Moments Takes Hospice Education to the Streets with Mobile Unit

Moments Hospice has taken to the road to further their mission to educate clinicians and the public about hospice and palliative care. While indoor educational events were suspended during the pandemic, the company acquired a trailer truck to serve as a mobile learning center throughout its three-state footprint. 

Hospice providers nationwide are seeking and developing strategies for engaging with patients earlier in the course of their illness, as many patients come into hospice too late to reap the full benefit of those services. One such strategy is to encourage early conversations about health care goals and wishes and to educate the public and referring organizations about the nature of hospice and palliative care.

“Sometimes people just need ‘Hospice 101.’ They want to know what it is and what it is not; they want to know how one can access the benefit and who qualifies,” Moments Vice President Kevin Stock told Hospice News. “But we also do other things. For example, sometimes we’ll partner with somebody in the financial industry such as an estate planner to talk about various insurance options and reimbursements available for aging in place and the options seniors have in terms of Assisted Living placement, Nursing Home placement and Funeral arrangements. The hope is to offer financial peace of mind to Community members.”


Moments is a growing organization with plans for multi-state expansion during 2021 and 2022. The company opened eight de novos during 2020 and has plans to continue its expansion this year in its current geographic areas, as well as move into additional new areas.

The Mobile Education Unit allows attendees to safely social distance in an outdoor environment and enables Moments to transport education materials and complimentary snacks. Moments also uses these events as an opportunity to coordinate food donations for the needy, using the trailer to collect and transport donations to community organizations. Moments collaborates on these charitable drives with long term care company Monarch Healthcare Management, collecting 10,000 pounds of food.

The hospice clinicians, social workers and volunteers that staff the trailer visit community events as well as visit hospitals, nursing homes, veterans groups, and assisted living facilities. During summer 2020 the trailer visited 27 counties within three weeks. They promoted these events via social media and local news outlets.


Educational topics include close to 30 subjects, including details on the nature of hospice and palliative care, dementia care, advance care planning as well as associated financial issues that patients and families need to understand when making end-of-life decisions.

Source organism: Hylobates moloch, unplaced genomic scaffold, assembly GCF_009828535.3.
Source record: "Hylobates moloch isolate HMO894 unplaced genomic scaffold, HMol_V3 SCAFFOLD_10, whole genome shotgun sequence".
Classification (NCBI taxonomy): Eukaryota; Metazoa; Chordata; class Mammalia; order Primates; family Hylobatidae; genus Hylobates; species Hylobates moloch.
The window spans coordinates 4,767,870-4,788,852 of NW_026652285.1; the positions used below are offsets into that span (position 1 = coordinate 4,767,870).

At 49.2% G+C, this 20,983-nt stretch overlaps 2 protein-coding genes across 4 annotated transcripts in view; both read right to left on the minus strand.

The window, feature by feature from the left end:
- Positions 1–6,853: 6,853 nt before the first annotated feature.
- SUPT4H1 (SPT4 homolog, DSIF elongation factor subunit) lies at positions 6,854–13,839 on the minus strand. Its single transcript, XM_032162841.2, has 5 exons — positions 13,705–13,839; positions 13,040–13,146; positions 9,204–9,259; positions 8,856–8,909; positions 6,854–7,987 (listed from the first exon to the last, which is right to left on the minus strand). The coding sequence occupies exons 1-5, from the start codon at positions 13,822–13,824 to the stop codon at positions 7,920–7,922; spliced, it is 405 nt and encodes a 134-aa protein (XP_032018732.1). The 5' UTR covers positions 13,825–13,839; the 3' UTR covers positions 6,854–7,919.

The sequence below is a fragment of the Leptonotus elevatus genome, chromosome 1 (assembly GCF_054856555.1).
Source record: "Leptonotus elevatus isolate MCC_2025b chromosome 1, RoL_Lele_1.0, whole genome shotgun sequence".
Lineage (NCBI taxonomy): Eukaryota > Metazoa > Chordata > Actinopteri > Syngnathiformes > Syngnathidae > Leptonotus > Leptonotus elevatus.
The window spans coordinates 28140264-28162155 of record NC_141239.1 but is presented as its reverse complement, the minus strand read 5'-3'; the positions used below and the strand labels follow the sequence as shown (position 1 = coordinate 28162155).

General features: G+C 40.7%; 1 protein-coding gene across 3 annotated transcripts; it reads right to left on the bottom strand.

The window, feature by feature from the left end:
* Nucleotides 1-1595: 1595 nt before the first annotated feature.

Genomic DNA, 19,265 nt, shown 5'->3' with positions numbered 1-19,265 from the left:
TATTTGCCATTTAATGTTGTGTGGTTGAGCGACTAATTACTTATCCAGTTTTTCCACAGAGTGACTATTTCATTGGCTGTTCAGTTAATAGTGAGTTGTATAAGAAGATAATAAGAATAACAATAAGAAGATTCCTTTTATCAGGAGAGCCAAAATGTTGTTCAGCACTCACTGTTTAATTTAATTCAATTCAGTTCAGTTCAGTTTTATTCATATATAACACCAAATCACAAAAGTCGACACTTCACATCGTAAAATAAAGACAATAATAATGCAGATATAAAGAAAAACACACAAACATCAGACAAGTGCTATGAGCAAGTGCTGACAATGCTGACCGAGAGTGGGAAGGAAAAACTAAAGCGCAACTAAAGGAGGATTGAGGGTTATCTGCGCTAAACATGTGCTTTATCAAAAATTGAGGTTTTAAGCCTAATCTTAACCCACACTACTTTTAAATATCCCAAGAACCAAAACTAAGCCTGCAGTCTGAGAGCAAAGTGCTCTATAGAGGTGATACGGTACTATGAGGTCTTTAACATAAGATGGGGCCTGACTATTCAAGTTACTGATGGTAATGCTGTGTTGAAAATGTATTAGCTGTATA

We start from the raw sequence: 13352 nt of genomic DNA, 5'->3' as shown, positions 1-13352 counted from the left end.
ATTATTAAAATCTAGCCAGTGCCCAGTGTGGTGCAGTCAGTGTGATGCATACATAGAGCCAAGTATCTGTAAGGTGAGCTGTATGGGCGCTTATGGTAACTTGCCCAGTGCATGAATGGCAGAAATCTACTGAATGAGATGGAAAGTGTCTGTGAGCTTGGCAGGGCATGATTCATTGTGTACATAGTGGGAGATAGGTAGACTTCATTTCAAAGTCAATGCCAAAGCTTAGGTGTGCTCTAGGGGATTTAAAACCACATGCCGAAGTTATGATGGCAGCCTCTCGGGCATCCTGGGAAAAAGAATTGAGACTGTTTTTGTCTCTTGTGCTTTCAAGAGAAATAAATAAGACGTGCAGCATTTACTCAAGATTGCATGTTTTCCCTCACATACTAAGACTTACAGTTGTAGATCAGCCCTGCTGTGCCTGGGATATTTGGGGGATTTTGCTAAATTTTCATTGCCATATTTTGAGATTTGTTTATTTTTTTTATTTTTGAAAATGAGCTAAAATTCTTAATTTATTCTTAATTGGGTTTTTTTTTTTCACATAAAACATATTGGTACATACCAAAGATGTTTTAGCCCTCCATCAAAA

The trailer is currently booked through September, holding events five days each week. Plans are in motion to expand this initiative, including the addition of more trailers and new sound equipment..

“In terms of return on investment (ROI), it creates good brand awareness,” Stock told Hospice News. “At the end of the day, how we looked at our ROI is we were giving back to the community. We already consider it a win based on that.” A general lack of awareness or understanding of the nature of hospice and palliative care has been a significant obstacle to increasing utilization. Early conversations are positively associated with family decisions to limit or withdraw life-sustaining treatments, fewer in-hospital deaths, fewer unplanned hospital admissions, shorter hospital stays, family satisfaction with end-of-life care, and increased odds of receiving strong opioid pain medications in the last 24 hours of life, according to a study in the March 2019 issue of the Journal of the American Medical Directors Association.

As many as 71% of people in the United States have little to no understanding of what palliative care is, including many clinicians in a position to refer patients to palliative care or hospice, according to A Journal of Palliative Medicine study.

“We’ve had community members come up to us to thank us for giving back to the community, and they have told us that these events were really eye opening,” Stock said. “There is such a negative stigma attached to hospice. We don’t care if they use our service or a different provider. We’re all trying to push for the same thing: It’s hospice awareness.We care about awareness and ensuring that the general public is educated on the amazing benefits hospice has to offer.”

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